Gov. Andrew Cuomo announced Monday morning that gyms and fitness clubs can open as soon as next Monday, Aug. 24 provided operators abide by state guidelines to help ensure health and safety.
Guidelines include limiting capacity to 33 percent, requiring masks be worn at all times while MERV-13 filters must be installed for air handling systems. Cuomo said local municipalities and county health departments have until Sept. 2 to inspect each club to make sure they comply with all of the state’s standards. Local authorities will also determine whether a health club may conduct indoor classes.
Asked why the guidelines to reopen gyms took longer than many other types of businesses, Cuomo said there was concern that if it’s not done correctly, it could lead to a spike in infections.
“I would say it’s not the hardest (industry to reopen) but it’s an area of concern,” he said. “That’s why we went slow on it and that’s why we focused on it.”
Clubs will also be required to maintain a sheet that all visitors must sign when arriving and leaving to help with contract tracing should there be a positive case and six feet of separation must be maintained between all machines and patrons.
Cleaning and disinfection supplies must also be made available. Shared equipment must be cleaned after every use and staff must also be available to clean and disinfect the equipment. Water refilling stations will be permitted but not shared water fountains.
On Monday, Cuomo said daily COVID-19 transmission rates have been below 1 percent for 10 consecutive days statewide, helping to make the case for health clubs to reopen. On Sunday, it fell to 0.71 percent, the lowest since the start of the crisis.
When reached early Monday afternoon, Rick Beusman, president of the Saw Mill Club and Saw Mill Club East in Mount Kisco, said he wasn’t well-versed in all of the specifics of the plan, but was happy he and his fellow operators were now receiving the same deference as other industries. He did express concern, however, that 33 percent capacity was a low number.
“We’re gratified that we’re finally getting some direction and some guidelines,” Beusman said. “The details will tell us more explicitly about what can happen.”
Bill Beck, president of Club Fit in Briarcliff Manor and Jefferson Valley, had joined Beusman and operators from other area fitness centers for a press conference in Mount Kisco last Thursday calling on the state for action. He and other operators had anticipated that they would be able to reopen with the start of Phase 4 in the Mid-Hudson region on July 7.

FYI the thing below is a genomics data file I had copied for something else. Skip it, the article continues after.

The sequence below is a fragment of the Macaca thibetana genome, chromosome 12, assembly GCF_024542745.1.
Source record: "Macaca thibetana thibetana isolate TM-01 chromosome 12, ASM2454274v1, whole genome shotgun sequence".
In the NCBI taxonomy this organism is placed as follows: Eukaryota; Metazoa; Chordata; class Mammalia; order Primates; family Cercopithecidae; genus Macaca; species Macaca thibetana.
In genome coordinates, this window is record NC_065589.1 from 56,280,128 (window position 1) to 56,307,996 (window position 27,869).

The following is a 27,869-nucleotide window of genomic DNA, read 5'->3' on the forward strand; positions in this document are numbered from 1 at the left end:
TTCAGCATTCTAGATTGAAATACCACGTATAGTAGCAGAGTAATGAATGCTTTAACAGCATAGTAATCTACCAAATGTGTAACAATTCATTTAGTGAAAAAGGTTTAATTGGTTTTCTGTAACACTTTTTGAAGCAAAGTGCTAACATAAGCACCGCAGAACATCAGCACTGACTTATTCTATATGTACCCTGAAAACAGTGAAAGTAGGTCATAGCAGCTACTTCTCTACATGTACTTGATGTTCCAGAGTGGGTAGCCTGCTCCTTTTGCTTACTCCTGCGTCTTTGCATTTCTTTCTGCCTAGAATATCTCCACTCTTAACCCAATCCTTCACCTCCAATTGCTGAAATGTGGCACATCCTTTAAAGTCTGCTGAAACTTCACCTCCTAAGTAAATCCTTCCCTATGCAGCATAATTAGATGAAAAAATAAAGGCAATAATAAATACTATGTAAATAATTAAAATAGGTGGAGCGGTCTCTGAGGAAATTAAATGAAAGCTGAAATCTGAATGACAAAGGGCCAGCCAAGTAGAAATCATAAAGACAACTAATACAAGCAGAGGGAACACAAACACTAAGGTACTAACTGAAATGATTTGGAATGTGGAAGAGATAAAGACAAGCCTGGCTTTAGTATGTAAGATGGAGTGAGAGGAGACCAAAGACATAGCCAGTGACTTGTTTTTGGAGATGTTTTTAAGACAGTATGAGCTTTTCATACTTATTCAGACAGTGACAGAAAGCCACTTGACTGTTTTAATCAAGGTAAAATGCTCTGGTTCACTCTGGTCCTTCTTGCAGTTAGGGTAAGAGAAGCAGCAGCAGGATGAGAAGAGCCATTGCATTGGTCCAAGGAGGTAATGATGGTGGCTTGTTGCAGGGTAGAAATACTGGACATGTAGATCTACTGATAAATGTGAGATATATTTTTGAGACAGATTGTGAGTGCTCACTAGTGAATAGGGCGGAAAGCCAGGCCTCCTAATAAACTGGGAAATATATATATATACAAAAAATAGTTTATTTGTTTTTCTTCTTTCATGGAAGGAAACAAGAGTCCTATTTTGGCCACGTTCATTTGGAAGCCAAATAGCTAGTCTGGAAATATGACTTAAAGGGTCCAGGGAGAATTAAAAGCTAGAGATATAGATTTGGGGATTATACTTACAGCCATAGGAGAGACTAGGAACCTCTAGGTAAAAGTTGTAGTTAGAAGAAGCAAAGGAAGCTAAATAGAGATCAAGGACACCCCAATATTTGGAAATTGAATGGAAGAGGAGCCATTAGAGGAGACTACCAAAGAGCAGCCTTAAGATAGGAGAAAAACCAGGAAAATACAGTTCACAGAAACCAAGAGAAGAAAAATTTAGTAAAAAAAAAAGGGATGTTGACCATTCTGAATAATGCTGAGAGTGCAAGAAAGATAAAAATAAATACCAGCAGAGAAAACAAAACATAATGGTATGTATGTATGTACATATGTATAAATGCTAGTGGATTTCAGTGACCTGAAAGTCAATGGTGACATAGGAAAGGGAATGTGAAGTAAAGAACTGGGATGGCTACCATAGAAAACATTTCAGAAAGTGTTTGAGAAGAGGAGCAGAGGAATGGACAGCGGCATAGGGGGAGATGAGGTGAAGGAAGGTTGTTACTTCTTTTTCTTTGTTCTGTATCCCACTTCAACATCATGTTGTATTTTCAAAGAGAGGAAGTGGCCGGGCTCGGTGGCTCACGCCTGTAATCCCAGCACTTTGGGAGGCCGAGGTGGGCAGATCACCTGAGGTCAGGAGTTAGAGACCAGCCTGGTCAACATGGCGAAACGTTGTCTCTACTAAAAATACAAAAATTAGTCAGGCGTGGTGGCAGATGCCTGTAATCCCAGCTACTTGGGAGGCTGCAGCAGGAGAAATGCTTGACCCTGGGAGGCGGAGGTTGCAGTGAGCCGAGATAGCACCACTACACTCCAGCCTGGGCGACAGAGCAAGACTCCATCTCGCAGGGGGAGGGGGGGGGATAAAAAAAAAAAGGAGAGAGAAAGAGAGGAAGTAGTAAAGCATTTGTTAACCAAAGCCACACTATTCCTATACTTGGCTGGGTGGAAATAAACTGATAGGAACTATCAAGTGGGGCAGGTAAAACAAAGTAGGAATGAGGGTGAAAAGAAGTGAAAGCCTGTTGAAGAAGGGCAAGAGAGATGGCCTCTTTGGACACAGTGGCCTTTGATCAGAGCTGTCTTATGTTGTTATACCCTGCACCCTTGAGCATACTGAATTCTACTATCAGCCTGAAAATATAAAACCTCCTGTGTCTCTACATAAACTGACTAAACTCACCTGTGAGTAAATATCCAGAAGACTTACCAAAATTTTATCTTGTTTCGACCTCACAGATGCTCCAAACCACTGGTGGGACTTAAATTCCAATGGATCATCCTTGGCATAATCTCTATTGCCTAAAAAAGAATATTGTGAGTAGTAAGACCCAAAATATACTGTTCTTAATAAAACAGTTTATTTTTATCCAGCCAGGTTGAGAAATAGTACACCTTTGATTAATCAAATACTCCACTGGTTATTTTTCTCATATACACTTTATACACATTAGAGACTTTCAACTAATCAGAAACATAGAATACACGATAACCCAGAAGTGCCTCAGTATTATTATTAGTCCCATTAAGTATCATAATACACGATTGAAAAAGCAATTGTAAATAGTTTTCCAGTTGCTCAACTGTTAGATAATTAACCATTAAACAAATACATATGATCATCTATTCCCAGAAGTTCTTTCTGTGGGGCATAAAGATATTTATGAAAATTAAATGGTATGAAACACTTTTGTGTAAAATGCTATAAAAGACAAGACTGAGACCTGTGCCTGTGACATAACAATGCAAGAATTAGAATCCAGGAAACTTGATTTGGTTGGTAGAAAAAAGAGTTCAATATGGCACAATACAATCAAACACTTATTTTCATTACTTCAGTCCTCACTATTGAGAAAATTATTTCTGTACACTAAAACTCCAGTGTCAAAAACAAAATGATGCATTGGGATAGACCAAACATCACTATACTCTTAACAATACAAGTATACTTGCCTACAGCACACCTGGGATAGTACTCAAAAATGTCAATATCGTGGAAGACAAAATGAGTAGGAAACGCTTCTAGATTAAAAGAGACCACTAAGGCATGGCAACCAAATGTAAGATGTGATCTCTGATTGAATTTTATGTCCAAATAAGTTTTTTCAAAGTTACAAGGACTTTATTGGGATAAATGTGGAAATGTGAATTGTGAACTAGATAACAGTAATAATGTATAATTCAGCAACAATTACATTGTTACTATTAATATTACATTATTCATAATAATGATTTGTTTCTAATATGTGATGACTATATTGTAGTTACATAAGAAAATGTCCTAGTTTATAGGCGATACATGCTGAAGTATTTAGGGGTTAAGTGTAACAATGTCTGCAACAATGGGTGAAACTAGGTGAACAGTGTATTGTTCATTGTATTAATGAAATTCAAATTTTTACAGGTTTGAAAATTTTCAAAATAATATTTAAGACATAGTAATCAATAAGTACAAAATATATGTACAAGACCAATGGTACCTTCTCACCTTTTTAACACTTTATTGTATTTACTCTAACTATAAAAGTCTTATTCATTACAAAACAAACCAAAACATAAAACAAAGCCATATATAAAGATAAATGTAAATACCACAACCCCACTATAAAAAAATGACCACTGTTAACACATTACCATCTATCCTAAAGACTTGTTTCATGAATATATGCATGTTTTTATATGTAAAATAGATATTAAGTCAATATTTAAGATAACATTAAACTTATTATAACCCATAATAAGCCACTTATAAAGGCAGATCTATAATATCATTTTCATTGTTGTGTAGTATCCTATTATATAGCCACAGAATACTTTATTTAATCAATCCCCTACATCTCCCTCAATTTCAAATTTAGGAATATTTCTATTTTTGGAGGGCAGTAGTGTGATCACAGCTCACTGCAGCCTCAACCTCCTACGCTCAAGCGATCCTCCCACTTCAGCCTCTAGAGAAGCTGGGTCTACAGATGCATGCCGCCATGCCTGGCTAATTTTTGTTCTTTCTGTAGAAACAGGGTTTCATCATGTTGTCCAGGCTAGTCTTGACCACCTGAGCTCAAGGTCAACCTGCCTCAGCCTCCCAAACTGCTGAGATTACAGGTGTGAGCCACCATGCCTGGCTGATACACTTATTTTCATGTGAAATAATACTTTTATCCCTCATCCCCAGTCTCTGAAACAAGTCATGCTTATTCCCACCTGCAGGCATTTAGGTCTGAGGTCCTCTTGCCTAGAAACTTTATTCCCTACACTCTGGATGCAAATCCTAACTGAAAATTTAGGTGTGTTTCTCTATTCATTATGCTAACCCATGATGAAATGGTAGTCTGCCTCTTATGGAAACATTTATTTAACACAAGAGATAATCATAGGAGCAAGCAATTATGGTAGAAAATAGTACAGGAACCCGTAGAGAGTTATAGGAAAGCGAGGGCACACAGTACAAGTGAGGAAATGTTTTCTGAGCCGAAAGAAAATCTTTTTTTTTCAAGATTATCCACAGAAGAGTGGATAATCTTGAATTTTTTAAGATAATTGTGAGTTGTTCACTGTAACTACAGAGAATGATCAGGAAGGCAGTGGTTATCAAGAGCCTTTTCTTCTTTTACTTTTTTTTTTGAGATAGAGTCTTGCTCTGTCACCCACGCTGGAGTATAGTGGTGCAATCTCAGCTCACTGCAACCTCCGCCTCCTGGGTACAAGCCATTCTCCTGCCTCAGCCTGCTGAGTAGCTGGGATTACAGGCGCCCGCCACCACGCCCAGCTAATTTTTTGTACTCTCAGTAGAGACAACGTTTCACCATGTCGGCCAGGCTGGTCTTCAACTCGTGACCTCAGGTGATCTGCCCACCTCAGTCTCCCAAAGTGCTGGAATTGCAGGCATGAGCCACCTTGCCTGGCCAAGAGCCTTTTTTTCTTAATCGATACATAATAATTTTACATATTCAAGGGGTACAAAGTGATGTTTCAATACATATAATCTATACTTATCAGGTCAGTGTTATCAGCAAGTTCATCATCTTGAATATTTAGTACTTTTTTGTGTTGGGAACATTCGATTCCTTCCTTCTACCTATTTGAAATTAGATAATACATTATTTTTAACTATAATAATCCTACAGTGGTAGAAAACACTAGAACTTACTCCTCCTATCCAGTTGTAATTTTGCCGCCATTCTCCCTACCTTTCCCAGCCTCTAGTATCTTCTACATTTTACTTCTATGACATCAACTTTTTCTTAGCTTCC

But Cuomo, citing escalating virus transmission rates in other parts of the United States linked to the operation of gyms, kept them shuttered for five months.
Club Fit and the Saw Mill Club, bot part of the New York State Fitness Alliance to press for a reopening, had worked on plans that were submitted to the state outlining reduced attendance and equipment, mandatory face coverings at all times and enhanced cleaning protocols.
Beck said that Club Fit have already implemented or were about to implement many of the new guidelines.
While other operators across New York launched litigation against the state when prohibited to reopen for Phase 4, Saw Mill Club and Club Fit were among the clubs that joined the newly-formed Fitness Alliance to convince Cuomo and state health officials that protocols could be developed to ensure safety.
Last week, Cuomo also announced that bowling alleys were allowed to operate Monday at up to 50 percent capacity as long as everyone is wearing face coverings, adjoining lanes are not used simultaneously and any food service is by waiter only.
Bowling alley operators will also need to establish protocols detailing cleaning and disinfection, particularly for rented and shared equipment such as shoes and bowling balls before reopening.
The governor said low-risk cultural activities in New York City, such as museums and aquariums, can also start operating on Aug. 24. Museums must limit maximum capacity to less than 25 percent, require ticketed entrance, have staggered entry times and control traffic flows.